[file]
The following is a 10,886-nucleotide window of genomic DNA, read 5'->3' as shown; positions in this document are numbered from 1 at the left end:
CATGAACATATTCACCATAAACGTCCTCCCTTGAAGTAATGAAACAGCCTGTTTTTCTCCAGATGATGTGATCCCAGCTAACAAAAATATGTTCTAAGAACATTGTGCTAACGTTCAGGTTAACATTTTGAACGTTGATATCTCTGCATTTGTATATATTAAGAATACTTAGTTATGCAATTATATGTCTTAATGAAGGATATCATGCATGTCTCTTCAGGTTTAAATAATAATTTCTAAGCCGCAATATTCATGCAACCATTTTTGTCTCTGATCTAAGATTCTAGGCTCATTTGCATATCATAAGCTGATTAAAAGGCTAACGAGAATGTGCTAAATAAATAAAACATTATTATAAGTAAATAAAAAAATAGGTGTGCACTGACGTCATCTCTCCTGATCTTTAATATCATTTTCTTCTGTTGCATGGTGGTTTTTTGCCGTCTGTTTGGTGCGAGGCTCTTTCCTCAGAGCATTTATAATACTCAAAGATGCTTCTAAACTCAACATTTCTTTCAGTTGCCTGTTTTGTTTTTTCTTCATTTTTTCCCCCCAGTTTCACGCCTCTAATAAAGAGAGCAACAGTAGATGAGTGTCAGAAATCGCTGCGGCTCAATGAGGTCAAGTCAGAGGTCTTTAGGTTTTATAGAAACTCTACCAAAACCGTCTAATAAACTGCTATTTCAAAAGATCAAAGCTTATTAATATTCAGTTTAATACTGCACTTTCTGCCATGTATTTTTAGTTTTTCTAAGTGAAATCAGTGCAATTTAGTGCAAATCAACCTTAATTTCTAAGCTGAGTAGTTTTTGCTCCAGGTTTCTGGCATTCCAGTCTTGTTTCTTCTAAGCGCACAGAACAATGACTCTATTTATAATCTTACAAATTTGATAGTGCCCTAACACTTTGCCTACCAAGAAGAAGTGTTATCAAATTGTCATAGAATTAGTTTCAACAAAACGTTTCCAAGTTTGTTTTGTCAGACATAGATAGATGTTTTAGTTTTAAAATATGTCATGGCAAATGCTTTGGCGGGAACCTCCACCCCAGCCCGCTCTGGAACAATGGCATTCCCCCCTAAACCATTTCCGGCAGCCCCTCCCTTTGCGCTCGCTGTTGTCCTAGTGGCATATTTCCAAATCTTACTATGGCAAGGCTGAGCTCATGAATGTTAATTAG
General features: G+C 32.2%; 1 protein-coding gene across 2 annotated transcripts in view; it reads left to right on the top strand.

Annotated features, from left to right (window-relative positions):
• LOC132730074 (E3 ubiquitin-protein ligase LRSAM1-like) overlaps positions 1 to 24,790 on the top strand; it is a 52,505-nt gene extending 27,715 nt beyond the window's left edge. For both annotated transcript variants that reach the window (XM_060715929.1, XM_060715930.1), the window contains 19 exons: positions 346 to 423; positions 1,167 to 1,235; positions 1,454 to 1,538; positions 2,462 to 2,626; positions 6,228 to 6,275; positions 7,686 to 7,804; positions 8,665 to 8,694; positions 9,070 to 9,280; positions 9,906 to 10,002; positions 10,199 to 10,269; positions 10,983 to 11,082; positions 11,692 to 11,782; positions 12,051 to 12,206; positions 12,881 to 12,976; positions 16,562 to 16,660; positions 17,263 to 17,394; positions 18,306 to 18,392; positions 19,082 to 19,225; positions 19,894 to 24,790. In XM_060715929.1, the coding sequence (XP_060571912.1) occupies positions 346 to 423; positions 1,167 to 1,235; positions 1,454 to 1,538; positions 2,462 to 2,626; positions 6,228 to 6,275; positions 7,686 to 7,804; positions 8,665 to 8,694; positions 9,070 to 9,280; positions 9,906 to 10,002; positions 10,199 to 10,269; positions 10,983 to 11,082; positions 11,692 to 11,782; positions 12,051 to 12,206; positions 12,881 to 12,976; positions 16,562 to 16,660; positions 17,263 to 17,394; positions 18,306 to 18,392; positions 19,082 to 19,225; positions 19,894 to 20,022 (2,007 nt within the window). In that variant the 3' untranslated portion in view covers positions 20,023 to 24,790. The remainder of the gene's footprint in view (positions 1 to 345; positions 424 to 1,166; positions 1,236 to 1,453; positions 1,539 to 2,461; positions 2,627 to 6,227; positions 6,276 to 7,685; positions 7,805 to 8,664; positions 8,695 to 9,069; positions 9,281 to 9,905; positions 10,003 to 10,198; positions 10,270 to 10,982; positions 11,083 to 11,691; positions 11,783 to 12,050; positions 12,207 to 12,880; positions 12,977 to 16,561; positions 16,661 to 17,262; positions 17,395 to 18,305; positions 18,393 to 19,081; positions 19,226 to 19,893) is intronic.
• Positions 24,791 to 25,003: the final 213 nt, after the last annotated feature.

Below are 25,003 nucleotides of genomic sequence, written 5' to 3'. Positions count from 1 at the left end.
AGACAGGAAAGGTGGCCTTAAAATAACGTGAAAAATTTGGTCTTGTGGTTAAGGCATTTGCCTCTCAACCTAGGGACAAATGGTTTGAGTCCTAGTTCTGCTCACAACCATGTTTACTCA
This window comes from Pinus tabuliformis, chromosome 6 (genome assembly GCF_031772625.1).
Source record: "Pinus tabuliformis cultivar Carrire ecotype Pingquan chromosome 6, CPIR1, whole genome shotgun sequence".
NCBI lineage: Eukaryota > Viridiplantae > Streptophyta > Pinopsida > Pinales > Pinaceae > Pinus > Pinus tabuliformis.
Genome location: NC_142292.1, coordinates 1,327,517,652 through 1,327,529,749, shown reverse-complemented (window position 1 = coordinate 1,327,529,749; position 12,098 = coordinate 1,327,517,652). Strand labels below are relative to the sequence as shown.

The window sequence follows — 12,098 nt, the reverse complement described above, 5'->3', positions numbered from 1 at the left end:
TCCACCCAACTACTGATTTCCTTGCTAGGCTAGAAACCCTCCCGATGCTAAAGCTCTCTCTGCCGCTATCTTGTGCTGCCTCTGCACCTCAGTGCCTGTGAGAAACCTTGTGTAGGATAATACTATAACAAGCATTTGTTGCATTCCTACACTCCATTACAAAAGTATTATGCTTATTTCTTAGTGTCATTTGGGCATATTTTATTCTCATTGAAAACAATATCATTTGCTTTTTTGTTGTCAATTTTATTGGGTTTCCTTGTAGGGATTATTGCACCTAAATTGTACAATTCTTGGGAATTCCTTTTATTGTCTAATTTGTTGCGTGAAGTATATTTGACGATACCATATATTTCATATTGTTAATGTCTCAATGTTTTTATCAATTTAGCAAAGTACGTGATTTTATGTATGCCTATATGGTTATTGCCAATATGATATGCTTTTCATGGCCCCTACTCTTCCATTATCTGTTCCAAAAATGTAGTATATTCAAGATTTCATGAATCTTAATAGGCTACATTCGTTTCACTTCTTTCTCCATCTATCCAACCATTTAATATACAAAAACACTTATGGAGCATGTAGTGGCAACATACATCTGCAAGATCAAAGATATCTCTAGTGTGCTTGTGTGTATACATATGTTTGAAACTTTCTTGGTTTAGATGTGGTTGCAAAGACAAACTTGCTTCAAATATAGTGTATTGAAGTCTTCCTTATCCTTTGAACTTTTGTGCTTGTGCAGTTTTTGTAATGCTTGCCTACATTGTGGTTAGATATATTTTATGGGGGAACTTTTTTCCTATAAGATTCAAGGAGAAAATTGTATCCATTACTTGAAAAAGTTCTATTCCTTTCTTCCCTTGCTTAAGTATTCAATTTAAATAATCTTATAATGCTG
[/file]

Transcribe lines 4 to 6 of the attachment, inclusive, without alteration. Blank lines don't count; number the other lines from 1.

Annotated features, from left to right (window-relative positions):
• LOC132730074 (E3 ubiquitin-protein ligase LRSAM1-like) overlaps positions 1 to 24,790 on the top strand; it is a 52,505-nt gene extending 27,715 nt beyond the window's left edge. For both annotated transcript variants that reach the window (XM_060715929.1, XM_060715930.1), the window contains 19 exons: positions 346 to 423; positions 1,167 to 1,235; positions 1,454 to 1,538; positions 2,462 to 2,626; positions 6,228 to 6,275; positions 7,686 to 7,804; positions 8,665 to 8,694; positions 9,070 to 9,280; positions 9,906 to 10,002; positions 10,199 to 10,269; positions 10,983 to 11,082; positions 11,692 to 11,782; positions 12,051 to 12,206; positions 12,881 to 12,976; positions 16,562 to 16,660; positions 17,263 to 17,394; positions 18,306 to 18,392; positions 19,082 to 19,225; positions 19,894 to 24,790. In XM_060715929.1, the coding sequence (XP_060571912.1) occupies positions 346 to 423; positions 1,167 to 1,235; positions 1,454 to 1,538; positions 2,462 to 2,626; positions 6,228 to 6,275; positions 7,686 to 7,804; positions 8,665 to 8,694; positions 9,070 to 9,280; positions 9,906 to 10,002; positions 10,199 to 10,269; positions 10,983 to 11,082; positions 11,692 to 11,782; positions 12,051 to 12,206; positions 12,881 to 12,976; positions 16,562 to 16,660; positions 17,263 to 17,394; positions 18,306 to 18,392; positions 19,082 to 19,225; positions 19,894 to 20,022 (2,007 nt within the window). In that variant the 3' untranslated portion in view covers positions 20,023 to 24,790. The remainder of the gene's footprint in view (positions 1 to 345; positions 424 to 1,166; positions 1,236 to 1,453; positions 1,539 to 2,461; positions 2,627 to 6,227; positions 6,276 to 7,685; positions 7,805 to 8,664; positions 8,695 to 9,069; positions 9,281 to 9,905; positions 10,003 to 10,198; positions 10,270 to 10,982; positions 11,083 to 11,691; positions 11,783 to 12,050; positions 12,207 to 12,880; positions 12,977 to 16,561; positions 16,661 to 17,262; positions 17,395 to 18,305; positions 18,393 to 19,081; positions 19,226 to 19,893) is intronic.
• Positions 24,791 to 25,003: the final 213 nt, after the last annotated feature.